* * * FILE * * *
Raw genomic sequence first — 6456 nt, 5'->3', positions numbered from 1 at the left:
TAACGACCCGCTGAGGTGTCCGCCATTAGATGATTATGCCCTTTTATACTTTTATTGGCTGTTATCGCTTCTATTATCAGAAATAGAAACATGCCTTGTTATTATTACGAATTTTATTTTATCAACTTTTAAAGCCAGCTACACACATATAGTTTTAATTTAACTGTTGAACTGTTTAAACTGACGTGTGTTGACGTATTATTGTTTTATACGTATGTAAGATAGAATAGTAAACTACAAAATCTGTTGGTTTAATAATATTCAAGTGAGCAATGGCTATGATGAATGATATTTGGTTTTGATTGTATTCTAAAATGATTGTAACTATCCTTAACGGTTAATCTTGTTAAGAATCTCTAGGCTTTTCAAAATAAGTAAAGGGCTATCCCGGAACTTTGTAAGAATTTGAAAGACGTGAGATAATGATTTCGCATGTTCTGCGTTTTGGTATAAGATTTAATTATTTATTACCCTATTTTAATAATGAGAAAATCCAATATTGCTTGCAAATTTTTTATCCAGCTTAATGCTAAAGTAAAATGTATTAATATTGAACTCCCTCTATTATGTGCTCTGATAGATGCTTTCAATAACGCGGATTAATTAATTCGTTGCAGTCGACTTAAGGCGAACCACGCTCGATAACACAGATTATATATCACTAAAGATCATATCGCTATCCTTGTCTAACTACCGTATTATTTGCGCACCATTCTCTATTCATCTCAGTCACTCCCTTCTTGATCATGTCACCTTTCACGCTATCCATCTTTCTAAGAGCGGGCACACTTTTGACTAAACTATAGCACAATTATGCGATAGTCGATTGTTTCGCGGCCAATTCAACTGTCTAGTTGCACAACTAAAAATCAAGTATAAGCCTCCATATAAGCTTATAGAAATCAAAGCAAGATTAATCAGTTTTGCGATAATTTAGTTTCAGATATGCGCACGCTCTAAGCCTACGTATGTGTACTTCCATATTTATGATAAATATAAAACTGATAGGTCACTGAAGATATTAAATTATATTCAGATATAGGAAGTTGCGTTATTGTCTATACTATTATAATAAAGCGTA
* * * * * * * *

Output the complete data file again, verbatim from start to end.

Raw genomic sequence first — 6456 nt, 5'->3', positions numbered from 1 at the left:
TAACGACCCGCTGAGGTGTCCGCCATTAGATGATTATGCCCTTTTATACTTTTATTGGCTGTTATCGCTTCTATTATCAGAAATAGAAACATGCCTTGTTATTATTACGAATTTTATTTTATCAACTTTTAAAGCCAGCTACACACATATAGTTTTAATTTAACTGTTGAACTGTTTAAACTGACGTGTGTTGACGTATTATTGTTTTATACGTATGTAAGATAGAATAGTAAACTACAAAATCTGTTGGTTTAATAATATTCAAGTGAGCAATGGCTATGATGAATGATATTTGGTTTTGATTGTATTCTAAAATGATTGTAACTATCCTTAACGGTTAATCTTGTTAAGAATCTCTAGGCTTTTCAAAATAAGTAAAGGGCTATCCCGGAACTTTGTAAGAATTTGAAAGACGTGAGATAATGATTTCGCATGTTCTGCGTTTTGGTATAAGATTTAATTATTTATTACCCTATTTTAATAATGAGAAAATCCAATATTGCTTGCAAATTTTTTATCCAGCTTAATGCTAAAGTAAAATGTATTAATATTGAACTCCCTCTATTATGTGCTCTGATAGATGCTTTCAATAACGCGGATTAATTAATTCGTTGCAGTCGACTTAAGGCGAACCACGCTCGATAACACAGATTATATATCACTAAAGATCATATCGCTATCCTTGTCTAACTACCGTATTATTTGCGCACCATTCTCTATTCATCTCAGTCACTCCCTTCTTGATCATGTCACCTTTCACGCTATCCATCTTTCTAAGAGCGGGCACACTTTTGACTAAACTATAGCACAATTATGCGATAGTCGATTGTTTCGCGGCCAATTCAACTGTCTAGTTGCACAACTAAAAATCAAGTATAAGCCTCCATATAAGCTTATAGAAATCAAAGCAAGATTAATCAGTTTTGCGATAATTTAGTTTCAGATATGCGCACGCTCTAAGCCTACGTATGTGTACTTCCATATTTATGATAAATATAAAACTGATAGGTCACTGAAGATATTAAATTATATTCAGATATAGGAAGTTGCGTTATTGTCTATACTATTATAATAAAGCGTA